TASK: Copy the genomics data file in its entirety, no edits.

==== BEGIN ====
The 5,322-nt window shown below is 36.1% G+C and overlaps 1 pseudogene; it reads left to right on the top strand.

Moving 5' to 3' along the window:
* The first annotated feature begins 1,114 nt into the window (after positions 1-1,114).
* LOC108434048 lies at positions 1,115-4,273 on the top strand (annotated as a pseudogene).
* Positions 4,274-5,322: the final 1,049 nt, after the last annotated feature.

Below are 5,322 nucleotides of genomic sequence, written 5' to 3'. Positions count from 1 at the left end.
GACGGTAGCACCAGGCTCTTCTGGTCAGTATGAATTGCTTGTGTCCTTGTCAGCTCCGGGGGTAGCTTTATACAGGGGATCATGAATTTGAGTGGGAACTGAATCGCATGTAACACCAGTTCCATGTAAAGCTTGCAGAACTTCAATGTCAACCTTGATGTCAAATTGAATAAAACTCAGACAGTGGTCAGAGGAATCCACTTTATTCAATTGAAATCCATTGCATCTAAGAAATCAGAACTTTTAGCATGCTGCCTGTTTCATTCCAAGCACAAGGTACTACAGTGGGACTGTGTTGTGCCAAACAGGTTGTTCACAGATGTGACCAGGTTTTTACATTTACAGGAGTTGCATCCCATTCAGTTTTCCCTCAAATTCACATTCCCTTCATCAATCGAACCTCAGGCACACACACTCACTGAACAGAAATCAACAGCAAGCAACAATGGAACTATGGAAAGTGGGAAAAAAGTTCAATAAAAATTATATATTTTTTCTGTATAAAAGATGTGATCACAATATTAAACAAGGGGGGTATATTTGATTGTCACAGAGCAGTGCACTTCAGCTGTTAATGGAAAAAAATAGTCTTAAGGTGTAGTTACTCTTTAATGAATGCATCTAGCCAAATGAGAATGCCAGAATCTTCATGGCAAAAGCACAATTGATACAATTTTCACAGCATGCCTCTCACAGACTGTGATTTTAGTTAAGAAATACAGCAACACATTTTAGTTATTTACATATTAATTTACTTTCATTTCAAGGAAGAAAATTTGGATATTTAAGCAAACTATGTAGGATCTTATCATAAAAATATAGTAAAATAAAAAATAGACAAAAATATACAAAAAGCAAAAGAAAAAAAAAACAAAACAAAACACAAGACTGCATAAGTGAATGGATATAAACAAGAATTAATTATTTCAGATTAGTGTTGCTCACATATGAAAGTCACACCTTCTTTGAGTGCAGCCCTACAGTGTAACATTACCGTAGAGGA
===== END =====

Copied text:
The 5,322-nt window shown below is 36.1% G+C and overlaps 1 pseudogene; it reads left to right on the top strand.

Moving 5' to 3' along the window:
* The first annotated feature begins 1,114 nt into the window (after positions 1-1,114).
* LOC108434048 lies at positions 1,115-4,273 on the top strand (annotated as a pseudogene).
* Positions 4,274-5,322: the final 1,049 nt, after the last annotated feature.

Below are 5,322 nucleotides of genomic sequence, written 5' to 3'. Positions count from 1 at the left end.
GACGGTAGCACCAGGCTCTTCTGGTCAGTATGAATTGCTTGTGTCCTTGTCAGCTCCGGGGGTAGCTTTATACAGGGGATCATGAATTTGAGTGGGAACTGAATCGCATGTAACACCAGTTCCATGTAAAGCTTGCAGAACTTCAATGTCAACCTTGATGTCAAATTGAATAAAACTCAGACAGTGGTCAGAGGAATCCACTTTATTCAATTGAAATCCATTGCATCTAAGAAATCAGAACTTTTAGCATGCTGCCTGTTTCATTCCAAGCACAAGGTACTACAGTGGGACTGTGTTGTGCCAAACAGGTTGTTCACAGATGTGACCAGGTTTTTACATTTACAGGAGTTGCATCCCATTCAGTTTTCCCTCAAATTCACATTCCCTTCATCAATCGAACCTCAGGCACACACACTCACTGAACAGAAATCAACAGCAAGCAACAATGGAACTATGGAAAGTGGGAAAAAAGTTCAATAAAAATTATATATTTTTTCTGTATAAAAGATGTGATCACAATATTAAACAAGGGGGGTATATTTGATTGTCACAGAGCAGTGCACTTCAGCTGTTAATGGAAAAAAATAGTCTTAAGGTGTAGTTACTCTTTAATGAATGCATCTAGCCAAATGAGAATGCCAGAATCTTCATGGCAAAAGCACAATTGATACAATTTTCACAGCATGCCTCTCACAGACTGTGATTTTAGTTAAGAAATACAGCAACACATTTTAGTTATTTACATATTAATTTACTTTCATTTCAAGGAAGAAAATTTGGATATTTAAGCAAACTATGTAGGATCTTATCATAAAAATATAGTAAAATAAAAAATAGACAAAAATATACAAAAAGCAAAAGAAAAAAAAAACAAAACAAAACACAAGACTGCATAAGTGAATGGATATAAACAAGAATTAATTATTTCAGATTAGTGTTGCTCACATATGAAAGTCACACCTTCTTTGAGTGCAGCCCTACAGTGTAACATTACCGTAGAGGA